|Fury at Furnace Creek|
|Directed by||H. Bruce Humberstone|
|Story by||David Garth|
|Produced by||Fred Kohlmar|
|Edited by||Robert L. Simpson|
|Music by||David Raksin|
|Distributed by||20th Century Fox|
Fury at Furnace Creek is a 1948 American Western film directed by H. Bruce Humberstone and starring Victor Mature, Coleen Gray, Glenn Langan, and Reginald Gardiner.
Troops are massacred at a Furnace Creek fort in 1880 after an army captain, Walsh, cites orders forcing him to abandon a wagon train. Apache Indians hid inside the wagons to gain access to the fort.
General Blackwell is blamed for the incident and court-martialed. Denying that he sent any such order, the general has a stroke and dies on the witness stand. No written evidence of the order is presented.
One of his sons, Rufe, a captain from West Point, travels west to find out what happened. His brother, Cash, reads of their father's death in a Kansas City newspaper and also heads toward Furnace Creek in search of answers.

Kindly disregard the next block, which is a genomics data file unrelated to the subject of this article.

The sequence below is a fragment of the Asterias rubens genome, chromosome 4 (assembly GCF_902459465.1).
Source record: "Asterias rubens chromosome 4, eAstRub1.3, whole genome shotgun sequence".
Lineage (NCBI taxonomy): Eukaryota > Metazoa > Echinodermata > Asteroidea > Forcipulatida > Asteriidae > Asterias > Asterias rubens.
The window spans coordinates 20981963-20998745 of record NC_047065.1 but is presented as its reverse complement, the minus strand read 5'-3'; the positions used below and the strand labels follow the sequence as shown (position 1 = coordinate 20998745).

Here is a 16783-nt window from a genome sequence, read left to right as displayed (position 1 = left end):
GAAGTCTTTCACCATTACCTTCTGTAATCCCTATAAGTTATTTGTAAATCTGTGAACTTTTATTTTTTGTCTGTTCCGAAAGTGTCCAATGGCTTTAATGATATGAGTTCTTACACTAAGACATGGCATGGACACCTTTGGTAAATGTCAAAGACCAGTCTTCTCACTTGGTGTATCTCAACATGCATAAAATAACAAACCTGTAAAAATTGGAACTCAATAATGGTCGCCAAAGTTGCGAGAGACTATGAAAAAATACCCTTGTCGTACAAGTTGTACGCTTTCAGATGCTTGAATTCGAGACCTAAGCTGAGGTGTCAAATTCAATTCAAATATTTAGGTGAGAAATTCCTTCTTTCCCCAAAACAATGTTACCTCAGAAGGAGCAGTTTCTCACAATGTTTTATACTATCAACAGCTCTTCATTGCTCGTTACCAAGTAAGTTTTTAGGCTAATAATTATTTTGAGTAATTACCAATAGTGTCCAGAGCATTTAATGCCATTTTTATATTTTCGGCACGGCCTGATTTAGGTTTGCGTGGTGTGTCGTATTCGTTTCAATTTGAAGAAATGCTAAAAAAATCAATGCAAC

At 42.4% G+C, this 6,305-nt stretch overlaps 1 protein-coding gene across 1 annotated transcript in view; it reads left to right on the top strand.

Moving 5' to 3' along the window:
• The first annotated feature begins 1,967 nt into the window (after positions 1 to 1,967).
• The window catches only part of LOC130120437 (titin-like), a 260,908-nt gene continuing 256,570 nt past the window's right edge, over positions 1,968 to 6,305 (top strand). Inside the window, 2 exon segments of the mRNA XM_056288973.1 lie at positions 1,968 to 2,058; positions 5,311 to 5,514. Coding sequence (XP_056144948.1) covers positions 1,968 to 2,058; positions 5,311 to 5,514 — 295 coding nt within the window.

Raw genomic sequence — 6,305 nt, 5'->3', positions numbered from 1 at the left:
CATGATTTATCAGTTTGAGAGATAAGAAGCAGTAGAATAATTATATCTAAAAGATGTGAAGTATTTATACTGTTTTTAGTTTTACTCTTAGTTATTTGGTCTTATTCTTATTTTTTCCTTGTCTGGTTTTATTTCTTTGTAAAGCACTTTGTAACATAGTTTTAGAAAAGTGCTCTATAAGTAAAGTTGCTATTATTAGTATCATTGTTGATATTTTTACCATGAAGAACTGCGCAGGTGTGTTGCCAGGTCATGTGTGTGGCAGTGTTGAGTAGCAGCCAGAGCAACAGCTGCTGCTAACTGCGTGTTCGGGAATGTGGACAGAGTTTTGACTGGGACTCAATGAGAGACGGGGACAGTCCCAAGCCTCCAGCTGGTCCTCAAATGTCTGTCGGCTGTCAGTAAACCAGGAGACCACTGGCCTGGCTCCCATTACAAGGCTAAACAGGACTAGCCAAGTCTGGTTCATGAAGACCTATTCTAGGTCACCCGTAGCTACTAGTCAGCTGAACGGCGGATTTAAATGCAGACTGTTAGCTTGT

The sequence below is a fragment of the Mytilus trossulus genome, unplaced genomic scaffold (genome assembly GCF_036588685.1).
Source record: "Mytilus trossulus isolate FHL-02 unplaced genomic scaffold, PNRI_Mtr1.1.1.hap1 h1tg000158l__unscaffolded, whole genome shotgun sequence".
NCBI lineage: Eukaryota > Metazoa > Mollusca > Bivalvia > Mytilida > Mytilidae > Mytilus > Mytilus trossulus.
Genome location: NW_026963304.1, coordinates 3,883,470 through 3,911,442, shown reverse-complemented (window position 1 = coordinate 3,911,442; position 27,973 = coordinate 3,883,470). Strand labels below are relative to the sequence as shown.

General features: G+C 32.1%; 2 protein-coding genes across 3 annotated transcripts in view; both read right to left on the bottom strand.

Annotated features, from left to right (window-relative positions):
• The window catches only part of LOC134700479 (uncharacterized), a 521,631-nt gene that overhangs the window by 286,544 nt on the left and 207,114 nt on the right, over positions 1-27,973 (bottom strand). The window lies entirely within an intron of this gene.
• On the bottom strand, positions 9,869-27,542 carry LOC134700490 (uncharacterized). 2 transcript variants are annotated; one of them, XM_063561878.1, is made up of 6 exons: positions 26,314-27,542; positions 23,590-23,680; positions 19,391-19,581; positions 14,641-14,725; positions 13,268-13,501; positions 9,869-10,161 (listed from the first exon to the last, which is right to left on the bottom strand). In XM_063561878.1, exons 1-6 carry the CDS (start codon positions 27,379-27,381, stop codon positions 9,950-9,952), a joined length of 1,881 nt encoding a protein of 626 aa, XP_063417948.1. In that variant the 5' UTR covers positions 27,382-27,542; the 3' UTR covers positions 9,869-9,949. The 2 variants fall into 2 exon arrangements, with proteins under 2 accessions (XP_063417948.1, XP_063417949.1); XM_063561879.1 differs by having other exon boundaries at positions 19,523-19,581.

Using an alias, Cash learns that Capt. Walsh has become a drunkard. A mining boss, Leverett, is impressed by the stranger in town and hires him, not knowing Cash's real name or intent. Rufe arrives in town and also assumes a false identity.
Cafe waitress Molly Baxter, whose father was killed at the fort, still considers General Blackwell the man to blame. But the real villain is Leverett, who bribed Walsh and organized the Apache raid. A guilty conscience causes Walsh to write a confession. Leverett sends one of his henchmen to do away with Walsh, but the confession is found by Cash.
Rufe is framed, arrested and tried, but escapes. Cash gives him the confession and tells him to take it to the Army as proof. Wounded in a gunfight with Leverett but victorious, Cash recovers and reads in the paper about the proof of General Blackwell's innocence.
The film was originally called Ballad at Furnace Creek. Shooting took place near Kanab, Utah, specifically, in Zion National Park. Virgin River, Springdale Johnson Canyon, Utah, as well as on the Arizona Strip.: 288 Victor Mature's role was originally meant to be played by John Payne.